FSA Representatives meet with PGMOL

February 29, 2024

It seems hardly a weekend passes without a referee or VAR decision coming under intense media scrutiny and, as supporters, we’ve all experienced decisions involving our team with which we disagreed.

However, the FSA (Football Supporters’ Association) is very keen to develop dialogue between referees and supporters so that we all understand each other a little better. From the FSA’s point of view, it’s a good thing if those at the top of the game – be they club officials or refs – know where fans are coming from.

That’s taken some good steps forward in recent seasons and, in the men’s game, our supporter representatives regularly meet with the Professional Game Match Officials Limited aka PGMOL.

Only last month the FSA announced the creation of a new working group to explore ways in which fans can learn more about refereeing and decision-making and it is hoped that this will support a more transparent and open view of refereeing in the professional game.

So, we were very pleased that HCST Secretary, Peter Tarbitten, was asked by the FSA to represent Championship supporter groups in attending a recent PGMOL referee camp as an observer. The event was a full day session at Loughborough University for Premier League and Championship referees and reflected a normal training day that the referees regularly attend.

 Also in attendance were Jane Hughes (FSA EFL Network Manager), Thomas Concannon (Premier League Network Manager), Joe Blott (Spirit of Shankley) and Neil Dady (Wolves 1877 Trust).  

After the sessions, we caught up with Peter to get his view of the day.

HCST: What’s the thinking behind this meeting with PGMOL?

Peter: It’s an introductory meeting as every FSA Network gets a chance to understand training and development for referees and PGMOL in order to pass that info onto members. There’ll be a number of these and it’s an opportunity to understand things from the referee’s perspective. To humanise them. It was really good to be able to interact with over 70 referees and assistants from the top 2 leagues in the country.

HCST: What did you expect?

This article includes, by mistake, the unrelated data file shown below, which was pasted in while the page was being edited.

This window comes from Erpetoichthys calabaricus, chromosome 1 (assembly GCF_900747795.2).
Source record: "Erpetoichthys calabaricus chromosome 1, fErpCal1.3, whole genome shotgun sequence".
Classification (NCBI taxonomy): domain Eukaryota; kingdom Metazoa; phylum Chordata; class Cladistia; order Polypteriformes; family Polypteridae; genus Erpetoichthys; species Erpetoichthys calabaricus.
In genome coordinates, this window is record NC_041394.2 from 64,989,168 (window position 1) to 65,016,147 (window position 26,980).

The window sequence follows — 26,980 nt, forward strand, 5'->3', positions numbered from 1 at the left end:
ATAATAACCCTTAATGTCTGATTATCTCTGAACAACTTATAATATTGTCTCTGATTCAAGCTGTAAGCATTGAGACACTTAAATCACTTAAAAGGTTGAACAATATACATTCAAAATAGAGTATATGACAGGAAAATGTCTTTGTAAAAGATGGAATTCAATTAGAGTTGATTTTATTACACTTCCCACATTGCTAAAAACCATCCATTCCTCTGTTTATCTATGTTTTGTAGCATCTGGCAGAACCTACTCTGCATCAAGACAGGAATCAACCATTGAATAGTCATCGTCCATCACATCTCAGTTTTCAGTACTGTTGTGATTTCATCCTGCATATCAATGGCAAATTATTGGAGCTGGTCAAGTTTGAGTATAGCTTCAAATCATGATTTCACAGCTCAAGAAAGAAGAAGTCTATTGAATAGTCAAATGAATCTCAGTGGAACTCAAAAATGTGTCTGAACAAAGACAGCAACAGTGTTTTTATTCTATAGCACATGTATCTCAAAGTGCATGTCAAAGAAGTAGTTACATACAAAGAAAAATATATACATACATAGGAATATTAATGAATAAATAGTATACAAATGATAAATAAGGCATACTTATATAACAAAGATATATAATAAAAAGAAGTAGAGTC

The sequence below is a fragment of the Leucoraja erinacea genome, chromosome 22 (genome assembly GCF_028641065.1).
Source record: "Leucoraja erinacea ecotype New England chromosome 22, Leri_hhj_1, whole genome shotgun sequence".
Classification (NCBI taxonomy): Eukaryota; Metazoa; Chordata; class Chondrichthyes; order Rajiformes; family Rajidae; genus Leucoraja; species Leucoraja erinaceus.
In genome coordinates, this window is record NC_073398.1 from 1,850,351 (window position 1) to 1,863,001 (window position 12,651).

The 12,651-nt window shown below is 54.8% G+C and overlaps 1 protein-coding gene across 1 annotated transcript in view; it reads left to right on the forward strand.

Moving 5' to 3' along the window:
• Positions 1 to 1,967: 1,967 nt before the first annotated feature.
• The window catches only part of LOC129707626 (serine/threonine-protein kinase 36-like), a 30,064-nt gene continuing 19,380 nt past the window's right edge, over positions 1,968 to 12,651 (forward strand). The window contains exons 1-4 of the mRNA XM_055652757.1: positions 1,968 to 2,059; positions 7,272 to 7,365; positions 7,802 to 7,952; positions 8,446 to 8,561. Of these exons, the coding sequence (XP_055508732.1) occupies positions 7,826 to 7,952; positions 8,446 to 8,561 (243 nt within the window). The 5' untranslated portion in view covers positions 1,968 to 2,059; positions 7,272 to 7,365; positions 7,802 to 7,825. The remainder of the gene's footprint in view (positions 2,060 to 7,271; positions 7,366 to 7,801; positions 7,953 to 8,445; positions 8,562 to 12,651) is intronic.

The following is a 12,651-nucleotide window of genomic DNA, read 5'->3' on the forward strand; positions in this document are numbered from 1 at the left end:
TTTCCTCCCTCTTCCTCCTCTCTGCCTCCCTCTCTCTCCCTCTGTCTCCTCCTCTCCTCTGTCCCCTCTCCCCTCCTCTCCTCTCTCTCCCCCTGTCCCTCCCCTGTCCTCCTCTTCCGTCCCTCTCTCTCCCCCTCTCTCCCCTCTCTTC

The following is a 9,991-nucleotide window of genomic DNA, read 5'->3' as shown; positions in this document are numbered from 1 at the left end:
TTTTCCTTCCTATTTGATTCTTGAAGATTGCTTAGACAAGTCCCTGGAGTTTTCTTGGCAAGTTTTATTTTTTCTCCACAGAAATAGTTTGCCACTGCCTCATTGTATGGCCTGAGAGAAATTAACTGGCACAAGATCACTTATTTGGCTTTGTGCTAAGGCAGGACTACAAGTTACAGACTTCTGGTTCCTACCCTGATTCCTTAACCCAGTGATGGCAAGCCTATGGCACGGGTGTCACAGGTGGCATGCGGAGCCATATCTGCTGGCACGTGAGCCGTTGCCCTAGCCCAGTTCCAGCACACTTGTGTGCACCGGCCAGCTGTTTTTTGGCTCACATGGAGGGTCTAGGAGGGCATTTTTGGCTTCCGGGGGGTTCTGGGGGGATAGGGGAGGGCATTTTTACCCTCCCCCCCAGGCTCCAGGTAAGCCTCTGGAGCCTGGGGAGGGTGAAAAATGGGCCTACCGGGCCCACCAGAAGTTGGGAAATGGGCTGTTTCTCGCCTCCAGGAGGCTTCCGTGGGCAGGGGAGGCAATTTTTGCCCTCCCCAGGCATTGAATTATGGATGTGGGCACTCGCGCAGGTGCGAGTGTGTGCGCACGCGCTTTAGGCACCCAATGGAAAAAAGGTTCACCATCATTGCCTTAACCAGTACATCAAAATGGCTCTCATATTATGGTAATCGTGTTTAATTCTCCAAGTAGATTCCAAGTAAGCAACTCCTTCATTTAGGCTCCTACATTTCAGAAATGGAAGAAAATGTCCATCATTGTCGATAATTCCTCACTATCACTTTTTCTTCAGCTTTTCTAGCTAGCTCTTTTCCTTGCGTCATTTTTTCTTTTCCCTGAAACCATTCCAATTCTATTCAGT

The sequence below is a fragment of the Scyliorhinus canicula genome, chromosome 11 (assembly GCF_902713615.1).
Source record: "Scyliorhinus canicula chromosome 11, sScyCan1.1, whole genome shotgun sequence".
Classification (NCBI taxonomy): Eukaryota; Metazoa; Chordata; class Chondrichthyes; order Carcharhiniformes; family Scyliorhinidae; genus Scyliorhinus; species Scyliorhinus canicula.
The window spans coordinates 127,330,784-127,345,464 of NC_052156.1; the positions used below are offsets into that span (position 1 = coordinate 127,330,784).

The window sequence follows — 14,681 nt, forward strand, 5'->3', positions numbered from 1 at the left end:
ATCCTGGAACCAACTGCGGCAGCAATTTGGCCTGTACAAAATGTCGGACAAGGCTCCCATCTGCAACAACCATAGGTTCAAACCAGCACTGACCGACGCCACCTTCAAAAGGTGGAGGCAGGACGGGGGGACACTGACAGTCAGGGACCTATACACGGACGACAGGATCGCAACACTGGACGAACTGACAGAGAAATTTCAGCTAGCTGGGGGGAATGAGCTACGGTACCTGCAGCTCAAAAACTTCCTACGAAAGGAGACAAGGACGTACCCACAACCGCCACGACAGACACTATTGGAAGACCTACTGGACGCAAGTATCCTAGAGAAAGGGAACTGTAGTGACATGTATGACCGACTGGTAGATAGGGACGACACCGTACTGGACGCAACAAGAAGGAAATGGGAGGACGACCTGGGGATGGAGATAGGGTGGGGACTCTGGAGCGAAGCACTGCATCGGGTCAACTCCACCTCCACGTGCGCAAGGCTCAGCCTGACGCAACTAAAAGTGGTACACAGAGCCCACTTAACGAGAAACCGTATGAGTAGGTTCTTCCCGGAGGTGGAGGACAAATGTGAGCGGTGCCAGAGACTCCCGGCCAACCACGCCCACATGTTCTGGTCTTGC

Peter: I didn’t know what to expect to be honest but the dedication, the training, and the preparation… I wasn’t prepared for that level but once they started it was such an eye opener. There were different workshops throughout the day on a variety of subjects. One was a dissection of recent decisions made by the officials to see if the right call had been made and why a particular decision was made. Another looked at the teamwork between the 4 officials (and sometimes VAR) to see where mistakes were made and lessons could be learnt.

Another one dealt with the body language of the officials. Obviously, the players can hear what the referee is saying but the crowds can’t and they rely a lot on their body language, so it is very important.

The whole day revolved around how to ensure that the referees are at top fitness and for them to continually learn and improve.

There were a lot of things that, despite having attended games and watched them on the TV for over 50 years, I hadn’t even thought about in relation to how they’re reacting to the game. The fact that, during a normal 90-minute game, the referee has to make close to 300 decisions I found quite astonishing, and I no longer watch a game in the same way!

I think every fan should have the opportunity to understand that – it could be a documentary series.

The FSA will continue to work closely with the PGMOL but it is essential that we understand what the general supporter would like to see us discussing, so if anyone, especially supporters of Championship clubs, has any thoughts that they’d like to share with me, I would ask them to send them to me by clicking the following secretary@hullcityst.com.

Tags: , ,